Conclusions and Relevance
Vitamin D supplementation did not improve blood pressure or markers of vascular health in older patients with isolated systolic hypertension.
isrctn.org Identifier: ISRCTN92186858
Quiz Ref IDIsolated systolic hypertension (ISH) is the most common form of hypertension in older people,1-4 is associated with an increased incidence of both cerebrovascular and cardiovascular events, and is a driver of left ventricular hypertrophy—itself a risk factor for sudden cardiac death and heart failure.5,6 Antihypertensive therapies improve cardiovascular outcomes in ISH,7-9 but few studies have enrolled typical older patients with multimorbidity.3 The recent Hypertension in the Very Elderly trial10 confirms that the benefits of blood pressure reduction extend to selected very old patients, but despite this evidence, many older patients are undertreated in part because of the treatment constraints imposed by the presence of multimorbidity and polypharmacy and in part because of the adverse effects inherent in many antihypertensive medications, including dizziness and falls. New, simple, safe, and inexpensive ways of treating blood pressure in older people are highly desirable.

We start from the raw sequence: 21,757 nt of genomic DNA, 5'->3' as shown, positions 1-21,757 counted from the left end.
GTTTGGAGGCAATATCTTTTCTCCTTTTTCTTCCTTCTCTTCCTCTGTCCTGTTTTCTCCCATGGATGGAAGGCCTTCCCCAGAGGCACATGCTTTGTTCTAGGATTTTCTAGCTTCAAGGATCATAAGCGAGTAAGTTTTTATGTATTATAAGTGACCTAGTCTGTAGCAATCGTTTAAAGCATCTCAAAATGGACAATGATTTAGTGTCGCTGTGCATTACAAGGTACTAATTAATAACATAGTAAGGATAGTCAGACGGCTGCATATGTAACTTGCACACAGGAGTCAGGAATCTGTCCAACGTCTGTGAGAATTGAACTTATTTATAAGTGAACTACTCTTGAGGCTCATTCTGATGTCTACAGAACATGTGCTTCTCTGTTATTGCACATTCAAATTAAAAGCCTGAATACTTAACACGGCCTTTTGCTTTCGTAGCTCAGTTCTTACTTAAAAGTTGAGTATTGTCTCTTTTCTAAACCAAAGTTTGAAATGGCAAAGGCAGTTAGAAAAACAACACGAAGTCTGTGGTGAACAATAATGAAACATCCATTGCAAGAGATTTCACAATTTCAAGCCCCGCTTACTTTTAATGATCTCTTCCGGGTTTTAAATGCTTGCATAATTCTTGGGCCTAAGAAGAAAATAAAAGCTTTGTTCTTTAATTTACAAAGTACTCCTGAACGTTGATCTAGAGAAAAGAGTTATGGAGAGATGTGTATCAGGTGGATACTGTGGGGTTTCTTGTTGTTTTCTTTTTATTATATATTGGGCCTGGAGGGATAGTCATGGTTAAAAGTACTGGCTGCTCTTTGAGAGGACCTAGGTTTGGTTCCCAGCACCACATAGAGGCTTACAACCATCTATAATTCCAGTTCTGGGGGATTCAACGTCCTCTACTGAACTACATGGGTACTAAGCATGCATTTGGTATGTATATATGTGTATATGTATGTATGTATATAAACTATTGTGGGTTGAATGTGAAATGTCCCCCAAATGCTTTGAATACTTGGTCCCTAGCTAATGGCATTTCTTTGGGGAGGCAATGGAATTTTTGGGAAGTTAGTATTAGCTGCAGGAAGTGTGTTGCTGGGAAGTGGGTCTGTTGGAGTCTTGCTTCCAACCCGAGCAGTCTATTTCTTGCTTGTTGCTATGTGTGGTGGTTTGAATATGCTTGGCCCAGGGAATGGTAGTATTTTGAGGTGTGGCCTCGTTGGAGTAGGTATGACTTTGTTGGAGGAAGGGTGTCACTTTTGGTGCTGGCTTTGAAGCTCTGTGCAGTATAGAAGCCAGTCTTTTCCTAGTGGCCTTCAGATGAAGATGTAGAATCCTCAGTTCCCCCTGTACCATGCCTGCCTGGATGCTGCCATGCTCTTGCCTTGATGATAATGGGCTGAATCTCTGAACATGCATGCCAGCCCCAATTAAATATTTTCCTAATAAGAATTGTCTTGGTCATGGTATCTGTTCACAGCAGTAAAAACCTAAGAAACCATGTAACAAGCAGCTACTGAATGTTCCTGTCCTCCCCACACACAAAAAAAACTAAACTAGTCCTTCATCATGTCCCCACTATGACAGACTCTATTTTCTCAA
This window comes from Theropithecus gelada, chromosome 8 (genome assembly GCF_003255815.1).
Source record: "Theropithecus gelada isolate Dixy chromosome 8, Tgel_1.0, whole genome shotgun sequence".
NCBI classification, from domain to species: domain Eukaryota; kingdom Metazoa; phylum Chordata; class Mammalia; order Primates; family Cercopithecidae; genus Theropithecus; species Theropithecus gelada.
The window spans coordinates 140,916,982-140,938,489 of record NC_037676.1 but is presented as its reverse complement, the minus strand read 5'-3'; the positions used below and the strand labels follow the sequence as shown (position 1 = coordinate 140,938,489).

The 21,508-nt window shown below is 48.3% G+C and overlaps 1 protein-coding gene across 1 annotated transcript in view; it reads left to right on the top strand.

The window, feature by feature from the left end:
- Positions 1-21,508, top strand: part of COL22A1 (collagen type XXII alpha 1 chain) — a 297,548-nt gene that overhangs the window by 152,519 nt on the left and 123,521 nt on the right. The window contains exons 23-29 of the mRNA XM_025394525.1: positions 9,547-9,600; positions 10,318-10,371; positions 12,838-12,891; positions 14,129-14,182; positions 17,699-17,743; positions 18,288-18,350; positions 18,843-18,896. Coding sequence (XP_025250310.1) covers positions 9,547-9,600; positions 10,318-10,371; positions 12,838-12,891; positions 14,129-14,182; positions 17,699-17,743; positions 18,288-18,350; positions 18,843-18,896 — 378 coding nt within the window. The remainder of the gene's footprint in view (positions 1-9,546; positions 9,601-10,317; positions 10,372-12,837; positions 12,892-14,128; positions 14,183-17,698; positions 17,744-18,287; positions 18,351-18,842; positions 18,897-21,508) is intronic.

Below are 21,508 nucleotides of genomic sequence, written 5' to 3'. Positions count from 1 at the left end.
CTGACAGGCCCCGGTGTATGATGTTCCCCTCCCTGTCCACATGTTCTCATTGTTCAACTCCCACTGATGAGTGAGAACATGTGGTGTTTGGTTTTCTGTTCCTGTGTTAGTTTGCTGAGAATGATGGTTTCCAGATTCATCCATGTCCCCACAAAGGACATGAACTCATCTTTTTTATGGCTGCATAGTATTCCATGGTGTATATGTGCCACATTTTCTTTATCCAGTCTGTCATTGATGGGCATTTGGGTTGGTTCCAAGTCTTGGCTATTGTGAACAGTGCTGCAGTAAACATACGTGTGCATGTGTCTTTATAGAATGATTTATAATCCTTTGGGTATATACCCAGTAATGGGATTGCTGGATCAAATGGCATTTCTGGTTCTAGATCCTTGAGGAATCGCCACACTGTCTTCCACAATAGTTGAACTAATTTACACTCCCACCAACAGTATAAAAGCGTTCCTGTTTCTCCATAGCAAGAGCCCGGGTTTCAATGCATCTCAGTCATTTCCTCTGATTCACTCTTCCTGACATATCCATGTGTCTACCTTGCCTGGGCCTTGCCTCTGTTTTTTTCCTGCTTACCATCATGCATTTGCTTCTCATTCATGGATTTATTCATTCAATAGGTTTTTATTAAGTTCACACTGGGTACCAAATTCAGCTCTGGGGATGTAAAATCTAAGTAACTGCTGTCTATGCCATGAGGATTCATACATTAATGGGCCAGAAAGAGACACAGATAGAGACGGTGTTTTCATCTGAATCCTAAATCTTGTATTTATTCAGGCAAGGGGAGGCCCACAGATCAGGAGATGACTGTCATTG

Quiz Ref IDLow 25-hydroxyvitamin D (25OHD) levels are strongly associated with both prevalent and incident hypertension11-13 and cardiovascular disease14,15 in observational studies, and meta-analyses of previous intervention trials16 suggest that vitamin D may reduce blood pressure in selected patient groups. Trials to date have not evaluated the effects of vitamin D on ISH. We conducted the VitDISH (Vitamin D in Isolated Systolic Hypertension) randomized controlled trial to test the effect of intermittent, high-dose cholecalciferol on blood pressure and markers of vascular function in older patients with ISH.